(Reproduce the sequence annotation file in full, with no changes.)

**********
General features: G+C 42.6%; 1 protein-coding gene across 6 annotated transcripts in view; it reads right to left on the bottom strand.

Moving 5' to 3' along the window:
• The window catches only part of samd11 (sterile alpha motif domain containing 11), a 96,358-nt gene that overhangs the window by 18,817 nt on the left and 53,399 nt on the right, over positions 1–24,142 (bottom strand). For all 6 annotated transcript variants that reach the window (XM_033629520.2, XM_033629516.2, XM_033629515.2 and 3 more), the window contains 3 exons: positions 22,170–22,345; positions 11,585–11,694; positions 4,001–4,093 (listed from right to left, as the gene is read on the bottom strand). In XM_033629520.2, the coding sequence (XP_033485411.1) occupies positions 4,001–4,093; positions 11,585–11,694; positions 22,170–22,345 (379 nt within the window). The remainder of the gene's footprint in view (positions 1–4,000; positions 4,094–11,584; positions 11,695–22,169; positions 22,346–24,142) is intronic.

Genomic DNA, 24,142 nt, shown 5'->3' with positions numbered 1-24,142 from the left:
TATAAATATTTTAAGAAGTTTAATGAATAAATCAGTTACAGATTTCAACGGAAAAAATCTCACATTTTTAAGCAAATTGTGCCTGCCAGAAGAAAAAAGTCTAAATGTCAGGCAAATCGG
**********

General features: G+C 42.6%; 1 protein-coding gene across 6 annotated transcripts in view; it reads right to left on the bottom strand.

Moving 5' to 3' along the window:
• The window catches only part of samd11 (sterile alpha motif domain containing 11), a 96,358-nt gene that overhangs the window by 18,817 nt on the left and 53,399 nt on the right, over positions 1–24,142 (bottom strand). For all 6 annotated transcript variants that reach the window (XM_033629520.2, XM_033629516.2, XM_033629515.2 and 3 more), the window contains 3 exons: positions 22,170–22,345; positions 11,585–11,694; positions 4,001–4,093 (listed from right to left, as the gene is read on the bottom strand). In XM_033629520.2, the coding sequence (XP_033485411.1) occupies positions 4,001–4,093; positions 11,585–11,694; positions 22,170–22,345 (379 nt within the window). The remainder of the gene's footprint in view (positions 1–4,000; positions 4,094–11,584; positions 11,695–22,169; positions 22,346–24,142) is intronic.

Genomic DNA, 24,142 nt, shown 5'->3' with positions numbered 1-24,142 from the left:
TATAAATATTTTAAGAAGTTTAATGAATAAATCAGTTACAGATTTCAACGGAAAAAATCTCACATTTTTAAGCAAATTGTGCCTGCCAGAAGAAAAAAGTCTAAATGTCAGGCAAATCGG